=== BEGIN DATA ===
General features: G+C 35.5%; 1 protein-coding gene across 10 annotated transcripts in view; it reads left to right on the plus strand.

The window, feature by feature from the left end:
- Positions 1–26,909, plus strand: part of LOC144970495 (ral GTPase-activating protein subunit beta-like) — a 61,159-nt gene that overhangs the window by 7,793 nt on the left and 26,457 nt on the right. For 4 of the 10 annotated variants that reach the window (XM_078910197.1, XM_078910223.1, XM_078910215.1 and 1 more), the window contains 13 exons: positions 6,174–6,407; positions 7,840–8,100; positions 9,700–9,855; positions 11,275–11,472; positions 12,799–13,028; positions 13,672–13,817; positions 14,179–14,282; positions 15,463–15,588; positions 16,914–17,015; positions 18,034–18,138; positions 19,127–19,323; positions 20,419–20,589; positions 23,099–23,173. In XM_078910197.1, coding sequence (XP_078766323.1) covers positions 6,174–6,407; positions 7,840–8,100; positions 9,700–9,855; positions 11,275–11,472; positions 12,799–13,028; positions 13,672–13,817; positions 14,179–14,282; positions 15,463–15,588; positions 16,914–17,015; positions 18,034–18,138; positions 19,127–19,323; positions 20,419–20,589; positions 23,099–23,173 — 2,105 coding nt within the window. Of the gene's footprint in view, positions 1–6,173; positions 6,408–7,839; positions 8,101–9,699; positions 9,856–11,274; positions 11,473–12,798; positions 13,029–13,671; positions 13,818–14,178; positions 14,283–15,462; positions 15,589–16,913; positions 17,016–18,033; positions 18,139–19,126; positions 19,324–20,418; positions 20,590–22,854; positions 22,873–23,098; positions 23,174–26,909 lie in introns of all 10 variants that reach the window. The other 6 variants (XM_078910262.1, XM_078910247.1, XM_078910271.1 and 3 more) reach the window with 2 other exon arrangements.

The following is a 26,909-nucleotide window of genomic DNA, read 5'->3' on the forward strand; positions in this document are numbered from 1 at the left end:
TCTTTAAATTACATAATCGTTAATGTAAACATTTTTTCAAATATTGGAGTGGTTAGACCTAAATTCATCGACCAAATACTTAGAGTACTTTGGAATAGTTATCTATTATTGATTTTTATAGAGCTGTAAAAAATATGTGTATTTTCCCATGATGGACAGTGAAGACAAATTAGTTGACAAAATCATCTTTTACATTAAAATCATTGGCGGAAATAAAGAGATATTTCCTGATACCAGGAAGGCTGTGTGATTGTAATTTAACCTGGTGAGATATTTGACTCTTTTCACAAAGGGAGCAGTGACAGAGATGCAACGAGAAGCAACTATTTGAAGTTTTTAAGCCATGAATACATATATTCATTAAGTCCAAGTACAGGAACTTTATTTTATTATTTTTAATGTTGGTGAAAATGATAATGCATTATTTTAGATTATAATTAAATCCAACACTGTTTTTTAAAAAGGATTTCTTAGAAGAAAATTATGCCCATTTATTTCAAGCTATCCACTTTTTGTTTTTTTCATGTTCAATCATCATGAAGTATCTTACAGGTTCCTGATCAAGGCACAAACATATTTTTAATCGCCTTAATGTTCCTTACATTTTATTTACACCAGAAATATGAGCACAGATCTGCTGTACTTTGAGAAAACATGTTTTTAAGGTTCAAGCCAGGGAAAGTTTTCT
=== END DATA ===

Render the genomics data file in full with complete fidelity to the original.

General features: G+C 35.5%; 1 protein-coding gene across 10 annotated transcripts in view; it reads left to right on the plus strand.

The window, feature by feature from the left end:
- Positions 1–26,909, plus strand: part of LOC144970495 (ral GTPase-activating protein subunit beta-like) — a 61,159-nt gene that overhangs the window by 7,793 nt on the left and 26,457 nt on the right. For 4 of the 10 annotated variants that reach the window (XM_078910197.1, XM_078910223.1, XM_078910215.1 and 1 more), the window contains 13 exons: positions 6,174–6,407; positions 7,840–8,100; positions 9,700–9,855; positions 11,275–11,472; positions 12,799–13,028; positions 13,672–13,817; positions 14,179–14,282; positions 15,463–15,588; positions 16,914–17,015; positions 18,034–18,138; positions 19,127–19,323; positions 20,419–20,589; positions 23,099–23,173. In XM_078910197.1, coding sequence (XP_078766323.1) covers positions 6,174–6,407; positions 7,840–8,100; positions 9,700–9,855; positions 11,275–11,472; positions 12,799–13,028; positions 13,672–13,817; positions 14,179–14,282; positions 15,463–15,588; positions 16,914–17,015; positions 18,034–18,138; positions 19,127–19,323; positions 20,419–20,589; positions 23,099–23,173 — 2,105 coding nt within the window. Of the gene's footprint in view, positions 1–6,173; positions 6,408–7,839; positions 8,101–9,699; positions 9,856–11,274; positions 11,473–12,798; positions 13,029–13,671; positions 13,818–14,178; positions 14,283–15,462; positions 15,589–16,913; positions 17,016–18,033; positions 18,139–19,126; positions 19,324–20,418; positions 20,590–22,854; positions 22,873–23,098; positions 23,174–26,909 lie in introns of all 10 variants that reach the window. The other 6 variants (XM_078910262.1, XM_078910247.1, XM_078910271.1 and 3 more) reach the window with 2 other exon arrangements.

The following is a 26,909-nucleotide window of genomic DNA, read 5'->3' on the forward strand; positions in this document are numbered from 1 at the left end:
TCTTTAAATTACATAATCGTTAATGTAAACATTTTTTCAAATATTGGAGTGGTTAGACCTAAATTCATCGACCAAATACTTAGAGTACTTTGGAATAGTTATCTATTATTGATTTTTATAGAGCTGTAAAAAATATGTGTATTTTCCCATGATGGACAGTGAAGACAAATTAGTTGACAAAATCATCTTTTACATTAAAATCATTGGCGGAAATAAAGAGATATTTCCTGATACCAGGAAGGCTGTGTGATTGTAATTTAACCTGGTGAGATATTTGACTCTTTTCACAAAGGGAGCAGTGACAGAGATGCAACGAGAAGCAACTATTTGAAGTTTTTAAGCCATGAATACATATATTCATTAAGTCCAAGTACAGGAACTTTATTTTATTATTTTTAATGTTGGTGAAAATGATAATGCATTATTTTAGATTATAATTAAATCCAACACTGTTTTTTAAAAAGGATTTCTTAGAAGAAAATTATGCCCATTTATTTCAAGCTATCCACTTTTTGTTTTTTTCATGTTCAATCATCATGAAGTATCTTACAGGTTCCTGATCAAGGCACAAACATATTTTTAATCGCCTTAATGTTCCTTACATTTTATTTACACCAGAAATATGAGCACAGATCTGCTGTACTTTGAGAAAACATGTTTTTAAGGTTCAAGCCAGGGAAAGTTTTCT